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abstract = "Nitric oxide (NO) derived from endothelial NO synthase (NOS) (eNOS) has been identified as a trigger for the second window of protection (SWOP), but its role as a mediator during the SWOP is a matter of debate. Eighteen mongrel dogs were chronically instrumented to measure left ventricular function, coronary blood flow, and wall thickening. Myocardial preconditioning was induced by 10 min coronary artery occlusion. After 24 h of reperfusion (during the SWOP), the hearts were excised. Coronary microvessels were isolated and incubated in presence of 1) the endothelium-dependent agonists carbachol and bradykinin, 2) the calcium ionophore A23187, and 3) the angiotensin-converting enzyme (ACE) inhibitors enalaprilat and ramiprilat. Nitrite, a metabolite of NO, was measured. Under baseline conditions, nitrite production in microvessels from SWOP was 30{\%} higher than that from normal (96 ± 4 vs. 74 ± 3 pmol/mg, P < 0.01, respectively). Nitrite production in response to carbachol, bradykinin, and A23187 was also enhanced in microvessels from SWOP (P < 0.05). These enhanced responses were abolished by NG-nitro-L- arginine methyl ester (L-NAME) or the endothelial receptor-specific antagonists atropine and HOE-140. The level of eNOS protein in the SWOP myocardium was twofold higher than that in the non-SWOP myocardium. Nitrite production in response to the ACE inhibitors was greater in microvessels from SWOP. These effects were blocked by L-NAME, HOE-140, or dichloroisocoumarin (which inhibits kinin formation). We found that a brief ischemic episode induced delayed, enhanced NO production in coronary microvessels and an upregulation of eNOS protein. These findings suggest that eNOS is a mediator during the SWOP. The ability of ACE inhibitors to enhance NO release during the SWOP points to an additional clinical application for these drugs.",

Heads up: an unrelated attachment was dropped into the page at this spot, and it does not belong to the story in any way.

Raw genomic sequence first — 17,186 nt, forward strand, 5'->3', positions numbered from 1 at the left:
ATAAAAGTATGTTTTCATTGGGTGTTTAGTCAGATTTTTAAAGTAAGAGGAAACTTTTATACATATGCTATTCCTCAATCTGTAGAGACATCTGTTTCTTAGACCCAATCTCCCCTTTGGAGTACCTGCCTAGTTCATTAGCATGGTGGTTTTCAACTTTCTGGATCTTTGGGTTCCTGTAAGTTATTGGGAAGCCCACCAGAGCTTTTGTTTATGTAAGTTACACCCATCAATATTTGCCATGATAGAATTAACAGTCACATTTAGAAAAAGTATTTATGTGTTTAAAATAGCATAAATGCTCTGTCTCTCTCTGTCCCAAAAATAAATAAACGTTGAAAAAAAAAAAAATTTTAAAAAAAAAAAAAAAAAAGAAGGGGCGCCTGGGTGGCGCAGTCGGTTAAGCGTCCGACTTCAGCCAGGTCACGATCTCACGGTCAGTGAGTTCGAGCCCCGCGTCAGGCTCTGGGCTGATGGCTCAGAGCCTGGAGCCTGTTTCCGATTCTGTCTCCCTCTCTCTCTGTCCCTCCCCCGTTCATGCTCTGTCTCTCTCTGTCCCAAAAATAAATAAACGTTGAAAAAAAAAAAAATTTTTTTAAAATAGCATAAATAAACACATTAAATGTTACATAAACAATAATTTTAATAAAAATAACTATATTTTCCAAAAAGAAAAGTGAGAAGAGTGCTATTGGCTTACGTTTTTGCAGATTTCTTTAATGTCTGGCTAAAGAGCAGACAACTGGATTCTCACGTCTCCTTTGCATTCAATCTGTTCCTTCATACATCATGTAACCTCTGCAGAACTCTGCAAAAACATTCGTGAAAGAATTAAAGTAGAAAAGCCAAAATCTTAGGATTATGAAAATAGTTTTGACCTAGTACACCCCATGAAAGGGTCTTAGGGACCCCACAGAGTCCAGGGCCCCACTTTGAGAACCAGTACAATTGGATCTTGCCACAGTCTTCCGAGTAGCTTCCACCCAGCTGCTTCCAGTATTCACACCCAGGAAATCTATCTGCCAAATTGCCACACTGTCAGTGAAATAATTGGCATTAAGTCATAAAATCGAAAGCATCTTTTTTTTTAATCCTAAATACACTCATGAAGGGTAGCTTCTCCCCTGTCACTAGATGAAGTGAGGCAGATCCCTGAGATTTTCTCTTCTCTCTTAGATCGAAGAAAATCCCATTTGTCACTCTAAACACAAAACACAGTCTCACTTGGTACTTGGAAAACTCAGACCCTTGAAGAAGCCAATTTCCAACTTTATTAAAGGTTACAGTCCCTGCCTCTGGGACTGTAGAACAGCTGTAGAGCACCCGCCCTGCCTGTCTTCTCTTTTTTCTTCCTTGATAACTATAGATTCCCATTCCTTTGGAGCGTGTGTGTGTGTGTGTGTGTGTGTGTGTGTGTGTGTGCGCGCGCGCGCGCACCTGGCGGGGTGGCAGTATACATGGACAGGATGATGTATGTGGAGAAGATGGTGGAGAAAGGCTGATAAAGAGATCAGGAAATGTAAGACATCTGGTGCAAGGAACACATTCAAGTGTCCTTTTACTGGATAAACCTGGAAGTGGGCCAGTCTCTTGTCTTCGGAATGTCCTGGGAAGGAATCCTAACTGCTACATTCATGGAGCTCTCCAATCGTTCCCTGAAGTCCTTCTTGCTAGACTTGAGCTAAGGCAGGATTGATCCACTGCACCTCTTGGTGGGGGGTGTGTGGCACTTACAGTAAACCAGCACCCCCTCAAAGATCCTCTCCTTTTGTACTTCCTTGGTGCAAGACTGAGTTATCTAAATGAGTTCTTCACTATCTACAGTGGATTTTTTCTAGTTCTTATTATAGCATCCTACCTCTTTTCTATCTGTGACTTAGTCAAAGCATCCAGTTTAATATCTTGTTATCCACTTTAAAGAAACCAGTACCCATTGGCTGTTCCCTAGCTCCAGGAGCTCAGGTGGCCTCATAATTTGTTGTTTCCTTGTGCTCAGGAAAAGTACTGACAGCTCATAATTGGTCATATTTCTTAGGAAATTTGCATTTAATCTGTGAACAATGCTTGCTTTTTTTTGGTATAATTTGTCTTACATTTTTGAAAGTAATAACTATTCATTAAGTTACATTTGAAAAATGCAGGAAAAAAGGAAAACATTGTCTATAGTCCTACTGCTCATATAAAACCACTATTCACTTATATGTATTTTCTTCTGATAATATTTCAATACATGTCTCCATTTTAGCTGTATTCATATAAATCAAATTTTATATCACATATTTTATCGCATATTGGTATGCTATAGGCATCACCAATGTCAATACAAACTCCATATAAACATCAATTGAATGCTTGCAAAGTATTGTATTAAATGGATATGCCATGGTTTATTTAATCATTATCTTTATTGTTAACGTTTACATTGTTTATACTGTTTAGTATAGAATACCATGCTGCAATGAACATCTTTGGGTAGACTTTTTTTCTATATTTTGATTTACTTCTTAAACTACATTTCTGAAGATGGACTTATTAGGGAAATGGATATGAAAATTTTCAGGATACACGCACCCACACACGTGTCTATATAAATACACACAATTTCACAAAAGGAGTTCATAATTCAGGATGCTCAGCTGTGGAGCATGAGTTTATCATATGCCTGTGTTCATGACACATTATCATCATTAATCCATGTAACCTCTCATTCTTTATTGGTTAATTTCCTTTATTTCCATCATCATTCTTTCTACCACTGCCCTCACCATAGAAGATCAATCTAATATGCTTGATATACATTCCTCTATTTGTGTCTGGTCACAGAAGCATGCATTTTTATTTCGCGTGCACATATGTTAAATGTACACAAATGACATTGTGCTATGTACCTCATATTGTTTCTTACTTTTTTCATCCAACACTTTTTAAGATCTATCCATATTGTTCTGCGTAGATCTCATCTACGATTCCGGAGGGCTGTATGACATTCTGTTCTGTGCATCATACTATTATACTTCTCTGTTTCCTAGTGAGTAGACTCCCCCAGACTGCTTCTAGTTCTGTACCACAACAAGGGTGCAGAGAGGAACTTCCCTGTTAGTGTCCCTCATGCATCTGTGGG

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Evidence for enhanced eNOS function in coronary microvessels during the second window of protection. / Kim, Song Jung; Zhang, Xiaoping; Xu, Xiaobin; Chen, Alice; Gonzalez, Joaquin B.; Koul, Sharat; Vijayan, Kalpana; Crystal, George J.; Vatner, Stephen; Hintze, Thomas H.

In: American Journal of Physiology - Heart and Circulatory Physiology, Vol. 292, No. 5, 01.05.2007.

Research output: Contribution to journalArticle

TY - JOUR

T1 - Evidence for enhanced eNOS function in coronary microvessels during the second window of protection

AU - Kim, Song Jung

AU - Zhang, Xiaoping

AU - Xu, Xiaobin

AU - Chen, Alice

AU - Gonzalez, Joaquin B.

AU - Koul, Sharat

AU - Vijayan, Kalpana

AU - Crystal, George J.

AU - Vatner, Stephen

AU - Hintze, Thomas H.